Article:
Image of traditional Mughal style painting depicting a husband and wife sitting together and talking
Indian women in arranged marriages don’t often get the opportunity to talk about their desires. Photo courtesy: Wikimedia


I Want It That Way: How Women in Arranged Marriages Can Discuss Sex

‘Knowing your body and what does and doesn’t work for you is the first step.’

No matter how progressive we may be, we still tend to drop our voices when we discuss sex in India or use metaphors to indirectly indicate body parts or sexual acts. It’s because we’re taught that sex is taboo from a young age.

But what happens when you want to talk about your sexual life with your partner? While it can be awkward and daunting to verbalize your desires, your dislikes, and also gauge what your partner wants in bed, it is an important conversation to have. This is especially true for many Indian women, whose desires are invalidated from a young age, who are taught not to speak openly, who are even discouraged from speaking to the opposite sex until they are married. 

“For most Indians, Bollywood is the main source of education when it comes to romance and sex.”

In such a repressive system, that lacks proper sex education and doesn’t encourage conversations around sex and sexuality, it can be difficult for Indian women, especially those who enter an arranged marriage set up, to talk about their sex life. While traditional discourse also doesn’t allow for these conversations to happen in an arranged marriage, it is slowly becoming more normalized thanks to progressive cinema and social media. But, for the most part, Indian women in arranged marriages don’t often get the opportunity to talk about their needs and wants.

“For most Indians, Bollywood is the main source of education when it comes to romance and sex. Unfortunately, its skewed perspective teaches men that they have a right to demand and have sex, and it teaches the woman that the man can ask for sex and she needs to give in to it. Both forget that the woman is also an equal part in that equation,” intimacy coach and sexuality educator Niyatii Shah told Re:Set.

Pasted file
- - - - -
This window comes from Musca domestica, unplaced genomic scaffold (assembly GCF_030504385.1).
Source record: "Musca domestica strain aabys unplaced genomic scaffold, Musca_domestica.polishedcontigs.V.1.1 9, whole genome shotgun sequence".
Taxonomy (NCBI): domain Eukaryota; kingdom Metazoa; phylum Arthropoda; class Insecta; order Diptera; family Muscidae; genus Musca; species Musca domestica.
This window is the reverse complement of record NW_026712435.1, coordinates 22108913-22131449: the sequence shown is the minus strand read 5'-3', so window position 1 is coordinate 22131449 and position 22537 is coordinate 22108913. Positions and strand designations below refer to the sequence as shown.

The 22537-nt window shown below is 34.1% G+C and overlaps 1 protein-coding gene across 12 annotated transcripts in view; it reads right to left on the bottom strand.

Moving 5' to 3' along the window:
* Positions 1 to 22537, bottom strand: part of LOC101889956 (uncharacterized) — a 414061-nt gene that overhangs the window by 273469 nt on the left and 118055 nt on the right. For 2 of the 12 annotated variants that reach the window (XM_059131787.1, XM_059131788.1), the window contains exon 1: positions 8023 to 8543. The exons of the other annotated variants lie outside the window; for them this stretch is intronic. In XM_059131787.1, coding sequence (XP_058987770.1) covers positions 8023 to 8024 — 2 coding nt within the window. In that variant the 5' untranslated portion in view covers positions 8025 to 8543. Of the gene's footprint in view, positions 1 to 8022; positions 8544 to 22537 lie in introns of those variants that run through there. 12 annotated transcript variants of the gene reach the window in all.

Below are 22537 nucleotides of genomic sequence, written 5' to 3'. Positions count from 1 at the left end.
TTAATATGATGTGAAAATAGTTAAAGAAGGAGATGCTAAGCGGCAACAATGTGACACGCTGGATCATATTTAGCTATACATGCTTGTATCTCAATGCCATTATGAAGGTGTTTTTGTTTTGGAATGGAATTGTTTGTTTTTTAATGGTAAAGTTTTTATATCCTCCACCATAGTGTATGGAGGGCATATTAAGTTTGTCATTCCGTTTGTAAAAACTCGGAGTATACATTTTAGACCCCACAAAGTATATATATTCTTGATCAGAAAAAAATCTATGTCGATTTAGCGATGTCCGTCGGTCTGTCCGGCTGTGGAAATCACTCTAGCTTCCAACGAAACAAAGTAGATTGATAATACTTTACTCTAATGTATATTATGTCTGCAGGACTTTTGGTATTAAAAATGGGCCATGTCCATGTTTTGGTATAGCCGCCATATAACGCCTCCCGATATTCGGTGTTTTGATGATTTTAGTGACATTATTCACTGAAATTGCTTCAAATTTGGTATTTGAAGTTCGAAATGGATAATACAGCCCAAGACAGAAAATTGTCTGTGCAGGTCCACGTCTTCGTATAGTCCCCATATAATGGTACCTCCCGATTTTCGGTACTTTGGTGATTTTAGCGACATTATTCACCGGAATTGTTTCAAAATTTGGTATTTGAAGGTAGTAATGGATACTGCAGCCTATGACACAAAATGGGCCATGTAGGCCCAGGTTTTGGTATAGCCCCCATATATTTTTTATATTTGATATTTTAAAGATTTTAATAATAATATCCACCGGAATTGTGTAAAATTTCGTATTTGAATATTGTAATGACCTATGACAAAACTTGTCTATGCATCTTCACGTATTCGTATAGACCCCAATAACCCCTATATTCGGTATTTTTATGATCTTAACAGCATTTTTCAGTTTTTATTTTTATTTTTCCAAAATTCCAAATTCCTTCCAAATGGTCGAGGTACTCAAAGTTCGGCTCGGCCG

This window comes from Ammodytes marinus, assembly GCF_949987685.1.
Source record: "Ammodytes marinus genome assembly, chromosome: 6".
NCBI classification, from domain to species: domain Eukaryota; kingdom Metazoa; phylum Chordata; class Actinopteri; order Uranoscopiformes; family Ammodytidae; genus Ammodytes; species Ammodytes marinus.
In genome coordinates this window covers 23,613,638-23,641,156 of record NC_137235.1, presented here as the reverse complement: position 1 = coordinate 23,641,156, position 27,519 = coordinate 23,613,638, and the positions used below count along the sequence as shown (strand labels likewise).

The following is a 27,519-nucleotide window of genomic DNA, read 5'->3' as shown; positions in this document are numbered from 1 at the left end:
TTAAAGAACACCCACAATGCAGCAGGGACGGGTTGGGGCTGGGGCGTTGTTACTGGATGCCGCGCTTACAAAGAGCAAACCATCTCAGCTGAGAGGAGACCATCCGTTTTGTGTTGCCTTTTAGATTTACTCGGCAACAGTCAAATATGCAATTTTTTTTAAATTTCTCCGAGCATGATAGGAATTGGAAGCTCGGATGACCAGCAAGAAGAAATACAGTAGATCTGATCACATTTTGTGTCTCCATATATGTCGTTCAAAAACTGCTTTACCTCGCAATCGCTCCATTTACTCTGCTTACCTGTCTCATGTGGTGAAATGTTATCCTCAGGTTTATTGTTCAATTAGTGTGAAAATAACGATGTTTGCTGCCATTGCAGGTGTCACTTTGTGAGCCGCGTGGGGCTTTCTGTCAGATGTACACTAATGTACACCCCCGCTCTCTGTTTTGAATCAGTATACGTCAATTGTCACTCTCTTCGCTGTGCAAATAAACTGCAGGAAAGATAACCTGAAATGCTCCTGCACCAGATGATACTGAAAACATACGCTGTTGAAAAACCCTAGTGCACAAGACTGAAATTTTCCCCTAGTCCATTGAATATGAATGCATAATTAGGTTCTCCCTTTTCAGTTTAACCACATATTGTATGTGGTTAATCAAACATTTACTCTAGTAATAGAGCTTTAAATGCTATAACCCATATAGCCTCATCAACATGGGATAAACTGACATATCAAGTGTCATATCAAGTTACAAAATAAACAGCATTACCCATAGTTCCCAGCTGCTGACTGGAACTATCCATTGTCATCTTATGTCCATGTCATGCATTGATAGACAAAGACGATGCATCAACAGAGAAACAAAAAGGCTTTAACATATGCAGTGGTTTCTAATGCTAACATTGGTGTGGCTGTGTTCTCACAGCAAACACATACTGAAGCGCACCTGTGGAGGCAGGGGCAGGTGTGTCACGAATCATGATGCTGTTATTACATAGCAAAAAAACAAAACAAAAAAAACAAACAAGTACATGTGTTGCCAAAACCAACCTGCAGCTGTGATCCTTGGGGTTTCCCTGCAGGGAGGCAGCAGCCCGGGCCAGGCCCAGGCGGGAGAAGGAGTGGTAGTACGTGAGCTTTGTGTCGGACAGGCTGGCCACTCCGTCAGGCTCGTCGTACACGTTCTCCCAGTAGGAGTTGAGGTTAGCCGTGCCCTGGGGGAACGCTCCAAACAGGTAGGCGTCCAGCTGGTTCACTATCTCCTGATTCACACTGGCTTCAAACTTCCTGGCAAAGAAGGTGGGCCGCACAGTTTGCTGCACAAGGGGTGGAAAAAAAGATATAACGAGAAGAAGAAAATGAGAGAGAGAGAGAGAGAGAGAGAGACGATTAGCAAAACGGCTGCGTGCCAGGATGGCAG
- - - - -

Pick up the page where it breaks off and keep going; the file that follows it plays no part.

So how can a woman, who has just entered an arranged marriage, overcome these cultural and societal barriers and talk to her partner about her sexual desires

Understand your own body

“Whether you’re unmarried or married or just about to get married, it’s important for women to know their own bodies and know how sex works for them. Because when you’re sure of what works for you, it’s easier to talk about it,” Shah said. She suggests exploring your body, getting comfortable with your own touch, and trying masturbation as it will help you understand how your body reacts to different kinds of sexual stimulation. 

It’s also better for a woman to know what in sex works for her — what makes her orgasm, whether penetrative sex works better or if a certain kind of foreplay brings her more pleasure, so that she can specify what she likes and what she doesn’t. 

Start small 

The key to making an uncomfortable conversation bearable is to start with baby steps. Shah recommends initiating the conversation slowly, when getting intimate with your partner. “It can be a verbal or non-verbal communication too. It can start by the way you touch each other when you’re being intimate, when you’re kissing or flirting. Say what you would like them to do to you or if they’d like to try something,” she said, adding that it’s important to include the partner and also ask them what they would like. “Always offer first and then ask. It’s crucial that they consent to trying new things in bed.” 

Your wish list

Another great way to initiate a conversation about sex is to read and watch things related to sex to understand what you’d like to try. “Try picking up clues from a TV show you’re watching together and ask your partner if you could try that. Or even if you notice another couple indulging in a public display of affection, bring that into the conversation and say you’d like to do that,” Shah said. She also suggests using phrases like, “Hey, I read about this new sex act and how good it is, would you like to try it together?” in order to set a non-serious and open tone to the conversation. 

Non-verbal communication

The patriarchal nature of Indian society puts the man in a position of power and that can make it difficult for the woman to verbalize her needs or have him invalidate her preferences. So it is more common to find that a husband will not be open to a conversation about or be shocked to learn of his wife’s sexual desires. In such cases, using subtle, non-verbal cues may help. If possible, try guiding him while you’re in bed together by taking his hand and showing him where you’d like to be touched, Shah suggests.

Also read: Being Newlyweds in Lockdown Isn’t the Happily Ever After I Had Hoped For


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I Want It That Way: How Women in Arranged Marriages Can Discuss Sex